Man is cold to natural beauty as he is forced into the habit of compulsory behaviour. He is unable to appreciate a maple leaf and note its dark shades of green. If it's not about needing a microscope it is that its shades are figuratively too insignificant for him to notice. In the trapped demise of feeling rushed, he finds it difficult to enjoy the pristine calmness that would otherwise be available. In a sorry state he complains of what holds him imprisoned in the cribs. Will a maple leaf draw him out? Can the roses relieve him from the clutches of high handed expectations? Can the rain shadowed clouds teach the aggressors and cultural authorities not to propel his barges that they have identified without his consent? He is right in asking.
Man, if he is the origin of society has been made a prisoner of order. A prisoner does not notice the variety of surplus forces for he is behind bars. There is a gap between him and other living beings. In this gap he feels separate from the rivers for he does not flow like them; he feels separate from the winds for he does not feel them, he feels he is separate from freedom for he is barred from too much of it. This separateness starts with a maple leaf and builds to a confrontation with his conscience. Green is not the colour that feeds his senses for they are closed. The only senses that are open to him are the senses that aid in his survival.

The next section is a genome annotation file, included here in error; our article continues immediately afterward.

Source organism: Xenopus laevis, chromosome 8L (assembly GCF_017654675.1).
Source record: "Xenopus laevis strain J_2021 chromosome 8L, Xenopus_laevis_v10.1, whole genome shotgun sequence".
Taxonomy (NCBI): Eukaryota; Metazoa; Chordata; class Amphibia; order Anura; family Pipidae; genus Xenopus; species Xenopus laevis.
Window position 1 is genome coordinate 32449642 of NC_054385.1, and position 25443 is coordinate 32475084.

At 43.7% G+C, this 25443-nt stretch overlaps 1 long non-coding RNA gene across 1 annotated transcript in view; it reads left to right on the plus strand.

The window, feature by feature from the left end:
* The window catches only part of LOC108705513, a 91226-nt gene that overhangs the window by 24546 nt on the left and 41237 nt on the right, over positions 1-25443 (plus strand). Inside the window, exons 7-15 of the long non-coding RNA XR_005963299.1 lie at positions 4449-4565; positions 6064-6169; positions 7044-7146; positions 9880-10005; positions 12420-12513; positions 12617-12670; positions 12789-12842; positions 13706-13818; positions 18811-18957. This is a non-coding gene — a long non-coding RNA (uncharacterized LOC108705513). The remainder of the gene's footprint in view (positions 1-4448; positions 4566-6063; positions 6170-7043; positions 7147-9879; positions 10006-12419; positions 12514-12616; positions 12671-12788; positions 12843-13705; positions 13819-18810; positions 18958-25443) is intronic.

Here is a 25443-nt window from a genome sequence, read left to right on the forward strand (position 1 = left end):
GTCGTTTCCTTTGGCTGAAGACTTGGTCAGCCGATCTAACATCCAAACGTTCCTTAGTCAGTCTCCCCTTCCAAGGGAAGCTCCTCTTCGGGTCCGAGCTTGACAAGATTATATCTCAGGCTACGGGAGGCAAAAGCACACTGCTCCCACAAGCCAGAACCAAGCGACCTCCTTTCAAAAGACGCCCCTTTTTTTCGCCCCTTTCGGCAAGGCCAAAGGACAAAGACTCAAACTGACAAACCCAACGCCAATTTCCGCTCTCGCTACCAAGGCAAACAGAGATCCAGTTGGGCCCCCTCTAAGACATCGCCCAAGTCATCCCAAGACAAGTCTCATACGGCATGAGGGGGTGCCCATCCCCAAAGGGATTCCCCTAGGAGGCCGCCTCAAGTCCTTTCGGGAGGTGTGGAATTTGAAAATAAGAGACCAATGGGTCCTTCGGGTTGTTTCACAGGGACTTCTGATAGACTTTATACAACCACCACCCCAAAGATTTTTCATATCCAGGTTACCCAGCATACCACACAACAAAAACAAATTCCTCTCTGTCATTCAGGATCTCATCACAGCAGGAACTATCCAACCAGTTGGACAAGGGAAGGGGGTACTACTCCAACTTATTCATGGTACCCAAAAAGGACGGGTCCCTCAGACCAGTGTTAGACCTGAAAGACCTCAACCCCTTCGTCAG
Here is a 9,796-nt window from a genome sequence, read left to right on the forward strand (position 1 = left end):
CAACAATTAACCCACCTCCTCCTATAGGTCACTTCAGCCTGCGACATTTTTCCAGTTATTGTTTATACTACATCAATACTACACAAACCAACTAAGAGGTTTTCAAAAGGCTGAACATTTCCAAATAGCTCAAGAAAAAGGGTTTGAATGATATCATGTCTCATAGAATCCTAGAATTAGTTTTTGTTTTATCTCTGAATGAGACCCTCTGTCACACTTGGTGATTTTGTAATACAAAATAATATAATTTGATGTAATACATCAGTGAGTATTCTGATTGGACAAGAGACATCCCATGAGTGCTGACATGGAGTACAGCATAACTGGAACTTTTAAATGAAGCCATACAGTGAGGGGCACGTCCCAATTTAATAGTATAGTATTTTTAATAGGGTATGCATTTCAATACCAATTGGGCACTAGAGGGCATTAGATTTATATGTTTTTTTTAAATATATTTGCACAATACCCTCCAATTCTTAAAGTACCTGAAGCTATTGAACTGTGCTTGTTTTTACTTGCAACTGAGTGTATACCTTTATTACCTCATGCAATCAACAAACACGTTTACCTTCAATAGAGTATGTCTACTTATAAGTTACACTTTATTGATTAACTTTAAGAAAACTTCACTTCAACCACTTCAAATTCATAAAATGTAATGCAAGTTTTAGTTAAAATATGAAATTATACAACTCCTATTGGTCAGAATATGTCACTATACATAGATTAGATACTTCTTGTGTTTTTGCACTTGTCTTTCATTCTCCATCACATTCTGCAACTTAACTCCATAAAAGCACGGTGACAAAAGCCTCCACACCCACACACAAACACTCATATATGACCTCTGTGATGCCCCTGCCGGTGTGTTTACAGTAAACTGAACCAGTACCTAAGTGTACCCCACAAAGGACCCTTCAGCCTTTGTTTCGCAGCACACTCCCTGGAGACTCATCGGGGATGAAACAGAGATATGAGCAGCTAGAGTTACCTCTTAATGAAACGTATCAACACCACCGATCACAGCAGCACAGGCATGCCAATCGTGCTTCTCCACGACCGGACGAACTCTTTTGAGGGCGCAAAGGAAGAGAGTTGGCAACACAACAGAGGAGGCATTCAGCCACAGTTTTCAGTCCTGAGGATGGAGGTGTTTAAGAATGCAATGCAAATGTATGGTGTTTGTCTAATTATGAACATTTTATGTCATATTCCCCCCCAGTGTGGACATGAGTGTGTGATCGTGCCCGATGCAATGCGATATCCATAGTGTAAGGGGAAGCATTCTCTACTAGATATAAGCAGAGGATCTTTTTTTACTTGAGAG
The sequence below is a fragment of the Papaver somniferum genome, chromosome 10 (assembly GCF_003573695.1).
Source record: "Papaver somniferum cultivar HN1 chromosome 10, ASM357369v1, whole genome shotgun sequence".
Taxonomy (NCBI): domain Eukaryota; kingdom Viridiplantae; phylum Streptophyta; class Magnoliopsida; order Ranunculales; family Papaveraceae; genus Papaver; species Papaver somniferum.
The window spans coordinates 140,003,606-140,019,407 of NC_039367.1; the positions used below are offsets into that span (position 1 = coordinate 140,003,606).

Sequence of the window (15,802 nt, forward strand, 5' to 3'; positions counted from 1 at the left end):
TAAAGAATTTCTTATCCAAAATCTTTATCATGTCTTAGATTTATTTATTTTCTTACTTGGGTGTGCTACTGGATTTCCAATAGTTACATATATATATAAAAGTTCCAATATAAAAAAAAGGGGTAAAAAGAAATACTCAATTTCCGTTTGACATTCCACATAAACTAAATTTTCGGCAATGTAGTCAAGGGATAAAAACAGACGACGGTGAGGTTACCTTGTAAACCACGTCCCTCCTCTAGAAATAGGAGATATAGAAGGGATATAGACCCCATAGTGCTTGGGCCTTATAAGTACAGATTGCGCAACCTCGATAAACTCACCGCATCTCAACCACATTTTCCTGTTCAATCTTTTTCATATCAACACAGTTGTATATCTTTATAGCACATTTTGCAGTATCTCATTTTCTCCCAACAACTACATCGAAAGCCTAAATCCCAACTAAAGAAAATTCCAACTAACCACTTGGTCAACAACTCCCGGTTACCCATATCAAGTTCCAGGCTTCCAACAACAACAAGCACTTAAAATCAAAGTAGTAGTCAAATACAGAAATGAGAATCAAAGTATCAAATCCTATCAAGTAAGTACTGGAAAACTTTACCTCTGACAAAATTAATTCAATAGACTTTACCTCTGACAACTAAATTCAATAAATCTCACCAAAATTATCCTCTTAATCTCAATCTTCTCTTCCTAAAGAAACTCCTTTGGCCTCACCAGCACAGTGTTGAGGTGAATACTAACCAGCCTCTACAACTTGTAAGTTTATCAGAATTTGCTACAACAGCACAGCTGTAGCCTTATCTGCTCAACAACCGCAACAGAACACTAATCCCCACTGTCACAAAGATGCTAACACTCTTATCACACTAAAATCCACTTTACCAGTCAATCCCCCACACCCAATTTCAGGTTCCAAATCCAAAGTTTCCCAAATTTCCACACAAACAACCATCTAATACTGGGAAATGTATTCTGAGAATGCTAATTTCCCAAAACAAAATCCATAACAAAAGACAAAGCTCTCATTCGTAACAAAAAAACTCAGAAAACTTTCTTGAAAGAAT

If a leaf can invoke this personal confrontation then it can surely bring him closer to the creation that he is, if not open up senses needed to please over natural beings. It can invoke it, but by no means does it attempt to provoke it. The tree that feels blessed to have such leaves may or may not be conscious of the fact that it has them. Man is conscious of its leaves. He may not be sure if the tree is sentient but the thought of it being so, can make him more sentient.
In the instant notice he looks at the maple leaf once again, at the flowing rivers he feels the winds again and at his freedom he looks again; he realizes how alive and sentient he really is. The wonders that he once let pass off, he now preserves, and believes for a minute that he can never experience boredom. He then stops being a machine. He stops listening to the clamour of his elders and his peers and starts listening to the mysterious cosmic emotion that keeps him composed in his freedom. He thanks the skies and realizes that there are no limits to his euphoric experiences. He quits his earlier preoccupations and lets the leaf tickle him to new depths of heaven.